Local businesses — many connected to the food industry — are also stepping up to support the Project and address food security among postsecondary students. They include Aramark, Coburg Social, RCR Hospitality Group, Oceanstone Seaside, Budapest Bisztro, Salty’s, Split Crow, and Le Bistro by Liz.
“As an industry hit hard by the pandemic, we can appreciate the challenges that students are facing as they continue to navigate some of its more lasting effects, like food inflation,” says Robert Risley, chairman with RCR Hospitality Group.
“If there’s anything we’ve learned over the last few years, it’s that a little help goes a long way in hard times. That’s why we didn’t hesitate to support the Food Security Project.”
Hard times, hard choices
The need that the foundation, the 10 partner institutions, and a growing list of local businesses are taking on is acute and growing. Even before the COVID-19 pandemic, an estimated 40 per cent of postsecondary students reported that they were experiencing food insecurity — approximately triple the then-national average of 10 to 14 per cent.
The situation has been further exacerbated by inflation, which peaked at a 41-year high for food this year. In Nova Scotia, food prices have increased by almost 15 per cent in the last two years.
But it is sky high rents that are increasingly contributing to food insecurity among postsecondary students in Nova Scotia. A rentals.ca survey found that the average rent in Halifax in September 2022 based on all property types was $2,453 — a 33.5 per cent increase from the previous year. The average rent for a one-bedroom apartment was $1,711 — an 8.7 per cent increase from 2021. For a two-bedroom apartment, the average rent was $2,169 — a 6.3 year-over-year increase.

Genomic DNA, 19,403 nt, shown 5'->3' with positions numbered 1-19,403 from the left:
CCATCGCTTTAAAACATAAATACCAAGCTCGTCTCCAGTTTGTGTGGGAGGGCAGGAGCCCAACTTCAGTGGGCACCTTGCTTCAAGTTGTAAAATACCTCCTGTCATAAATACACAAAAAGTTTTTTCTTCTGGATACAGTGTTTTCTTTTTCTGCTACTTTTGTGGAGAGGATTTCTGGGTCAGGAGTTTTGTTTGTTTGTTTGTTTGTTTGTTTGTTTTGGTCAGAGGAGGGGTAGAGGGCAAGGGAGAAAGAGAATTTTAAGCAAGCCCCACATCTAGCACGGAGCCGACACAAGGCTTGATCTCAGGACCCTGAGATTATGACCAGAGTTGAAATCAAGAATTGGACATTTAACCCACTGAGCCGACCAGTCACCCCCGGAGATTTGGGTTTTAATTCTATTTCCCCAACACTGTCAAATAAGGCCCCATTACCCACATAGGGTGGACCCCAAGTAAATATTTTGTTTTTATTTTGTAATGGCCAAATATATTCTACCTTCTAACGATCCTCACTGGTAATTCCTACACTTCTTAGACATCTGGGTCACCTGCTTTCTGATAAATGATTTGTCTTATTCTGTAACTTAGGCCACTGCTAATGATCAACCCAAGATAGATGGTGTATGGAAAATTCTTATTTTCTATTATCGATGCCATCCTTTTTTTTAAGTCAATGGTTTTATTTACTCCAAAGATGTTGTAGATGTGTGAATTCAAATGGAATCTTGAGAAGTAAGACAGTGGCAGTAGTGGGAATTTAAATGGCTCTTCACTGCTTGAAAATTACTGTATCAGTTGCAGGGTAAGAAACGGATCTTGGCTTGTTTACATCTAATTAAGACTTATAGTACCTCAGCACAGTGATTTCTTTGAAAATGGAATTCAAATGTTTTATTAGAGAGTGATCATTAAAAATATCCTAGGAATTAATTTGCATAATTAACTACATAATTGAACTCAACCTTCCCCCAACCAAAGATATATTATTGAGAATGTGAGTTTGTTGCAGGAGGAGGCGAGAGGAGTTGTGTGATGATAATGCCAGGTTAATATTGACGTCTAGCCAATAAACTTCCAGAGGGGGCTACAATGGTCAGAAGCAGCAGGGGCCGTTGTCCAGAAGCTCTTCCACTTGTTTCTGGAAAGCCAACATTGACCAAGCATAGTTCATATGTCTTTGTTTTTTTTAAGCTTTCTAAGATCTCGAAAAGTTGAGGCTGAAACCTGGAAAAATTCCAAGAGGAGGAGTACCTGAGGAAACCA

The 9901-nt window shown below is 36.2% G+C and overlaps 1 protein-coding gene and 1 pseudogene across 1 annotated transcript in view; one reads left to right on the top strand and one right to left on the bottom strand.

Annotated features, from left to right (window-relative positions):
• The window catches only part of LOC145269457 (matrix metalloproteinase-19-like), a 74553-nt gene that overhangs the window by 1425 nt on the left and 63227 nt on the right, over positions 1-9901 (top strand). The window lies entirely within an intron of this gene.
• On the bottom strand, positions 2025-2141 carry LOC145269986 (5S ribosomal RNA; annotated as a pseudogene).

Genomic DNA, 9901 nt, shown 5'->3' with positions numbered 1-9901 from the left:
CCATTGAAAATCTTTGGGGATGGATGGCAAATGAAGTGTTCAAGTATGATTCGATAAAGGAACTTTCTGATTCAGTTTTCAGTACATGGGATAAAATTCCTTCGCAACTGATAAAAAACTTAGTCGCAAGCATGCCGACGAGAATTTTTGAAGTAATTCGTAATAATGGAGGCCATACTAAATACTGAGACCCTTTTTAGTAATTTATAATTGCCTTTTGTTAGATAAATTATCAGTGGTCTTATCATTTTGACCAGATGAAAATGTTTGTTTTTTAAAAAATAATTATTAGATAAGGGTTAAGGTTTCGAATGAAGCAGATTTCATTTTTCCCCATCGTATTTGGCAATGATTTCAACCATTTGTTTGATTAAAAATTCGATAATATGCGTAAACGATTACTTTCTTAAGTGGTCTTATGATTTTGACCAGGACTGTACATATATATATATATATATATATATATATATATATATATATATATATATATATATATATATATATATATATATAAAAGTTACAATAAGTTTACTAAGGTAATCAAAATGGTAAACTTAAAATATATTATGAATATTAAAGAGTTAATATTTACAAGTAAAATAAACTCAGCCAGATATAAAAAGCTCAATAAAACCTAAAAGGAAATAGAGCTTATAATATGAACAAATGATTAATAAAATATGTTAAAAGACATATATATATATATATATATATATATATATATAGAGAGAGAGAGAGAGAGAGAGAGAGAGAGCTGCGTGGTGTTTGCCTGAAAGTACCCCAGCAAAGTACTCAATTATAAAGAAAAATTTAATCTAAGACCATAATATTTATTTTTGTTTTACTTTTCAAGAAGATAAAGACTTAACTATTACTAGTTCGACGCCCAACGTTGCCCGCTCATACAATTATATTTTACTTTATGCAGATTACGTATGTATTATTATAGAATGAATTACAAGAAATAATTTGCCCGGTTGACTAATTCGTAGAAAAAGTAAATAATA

“Students are often on a limited budget,” says Rick Ezekiel, Dalhousie’s vice-provost of student affairs. “Their income is not necessarily increasing in a way that is proportionate to the current cost of groceries or the cost of living in general. That puts them in a position where they must make hard choices about necessities such as food. Thus, more students are relying on food banks and other services to access nutritious food."
Rick Ezekiel. (Danny Abriel photo)
Tangible, meaningful change
Funds raised through Giving Tuesday enable Dalhousie student-led initiatives to address food insecurity in a holistic manner, such as providing access to free food, subsidizing the cost of locally grown produce, and delivering education about the importance of healthy eating.
“If we want students to engage with their learning, be connected on campus, and pursue their dreams of making a difference, whether that is in our community or abroad, they need a foundation where they are not going hungry and wondering where they are going to get their next meal,” says Ezekiel. “Giving Tuesday goes a long way to making that possible.”
Adds Mohan, “This is an opportunity to be the change you want to see in the world and pay it forward to a new generation. It is hard to think of other ways in which you could so tangibly, and so meaningfully, contribute to student quality of life. It is satisfying to know the food bank will be open next semester, contributing to the wellness of the whole community, and to see the Dalhousie community stepping up to make that possible through Giving Tuesday.”